The moment of the Paralympics that I will always remember most vividly was when I got the chance to see it live. I was at the Excel Centre watching the Wheelchair Fencing. The atmosphere was amazing and the crowd really got behind the athletes and supported their countries. It showed that not just able-bodied people can take part in sports - that was really special.
I was born with a visual impairment called Septo-optic Dysplasia and Nystagmus and growing up I wasn't always a very confident person. But getting into sports really changed that and now I can't imagine my life without it. I initially started playing cricket at eight-years-old through the Sussex VI County Cricket Club, where I first played for the junior team and then the senior team.
But it was at Dorton House School, run by the Royal London Society for Blind People, that I got the chance to try sports that I probably would never have been able to try otherwise such as swimming, archery and trampolining. More importantly for me, it was through RLSB that I got into skiing. It was a sport that I never thought I could be any good at because the slopes have different gradients and some can be very steep. I was very apprehensive about my first skiing trip. No one really thinks that a blind person can ski down a mountain!
Whenever I went with the group from Dorton we would all have to wear high-visibility, florescent vests which said 'cieco' at the back, which means blind in Italian. When we got on the chair lifts everyone around us was really friendly and always ready to help - it helped to make us all feel comfortable. And after a couple of years of going on the skiing trips I realised that it is something that disabled people could be good at. When I am skiing I feel free, it helps me to relax and it is an adrenalin rush. And finding out that I was good at it was a real boost to my confidence.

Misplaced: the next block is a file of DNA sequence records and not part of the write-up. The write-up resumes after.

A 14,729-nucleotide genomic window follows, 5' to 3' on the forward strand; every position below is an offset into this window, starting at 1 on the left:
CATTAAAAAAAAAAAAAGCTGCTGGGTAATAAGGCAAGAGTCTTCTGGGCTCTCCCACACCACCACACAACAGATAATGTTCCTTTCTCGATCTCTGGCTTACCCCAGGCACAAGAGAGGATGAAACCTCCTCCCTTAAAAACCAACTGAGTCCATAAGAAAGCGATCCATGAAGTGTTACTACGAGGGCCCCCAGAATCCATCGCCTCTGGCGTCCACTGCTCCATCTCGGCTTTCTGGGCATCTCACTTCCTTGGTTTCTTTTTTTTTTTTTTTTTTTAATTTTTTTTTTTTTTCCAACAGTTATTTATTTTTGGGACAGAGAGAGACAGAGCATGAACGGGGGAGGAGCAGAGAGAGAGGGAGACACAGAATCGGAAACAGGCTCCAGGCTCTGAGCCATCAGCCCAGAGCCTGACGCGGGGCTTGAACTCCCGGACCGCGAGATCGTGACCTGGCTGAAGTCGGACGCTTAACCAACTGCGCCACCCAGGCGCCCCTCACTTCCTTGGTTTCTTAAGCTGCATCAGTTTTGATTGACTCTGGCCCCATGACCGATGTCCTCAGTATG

A PE teacher from Dorton helped me to organise a work placement in Italy at a ski resort earlier this year. Going away for a week on my own gave me confidence in my ability to approach new challenges and overcome my fears. I've since been told that if I wanted to I could train to compete in the skiing at the 2018 Winter Paralympics. It is something I want to work towards and it is one of my goals. I'd love to work as a ski instructor and later a sports development officer or coach.
As a visually impaired young person I've been really lucky that I've had people around me to support and inspire me to pursue sports. There are many opportunities for other VI young people to get involved and try new activities, even if they just want to take it up as a hobby. In the South East, RLSB runs a sports programme for young people called Sports without Limits, as well as an organisation called Cricket for Change (which despite the name actually offers lots of different sports).
It seems that over the past three years as the London Olympics and Paralympics have been getting closer, sports organisations have really been taking disability sports into account. Throughout Sussex, where I am from, sports clubs have started welcoming disabled people more and the staff seem to be better trained in working with people with disabilities.
It's important that the government has recently called on sports organisations to boost participation in sports among disabled people. I don't think that a lot of families realise that there are many sports that their disabled children can do. By the government trying to raise awareness about disability sports, it will encourage a lot more people to take part.
This has been the most successful Paralympic Games of all time. I know it will inspire the next generation of people with disabilities getting into sports and help them realise that they too can achieve great things.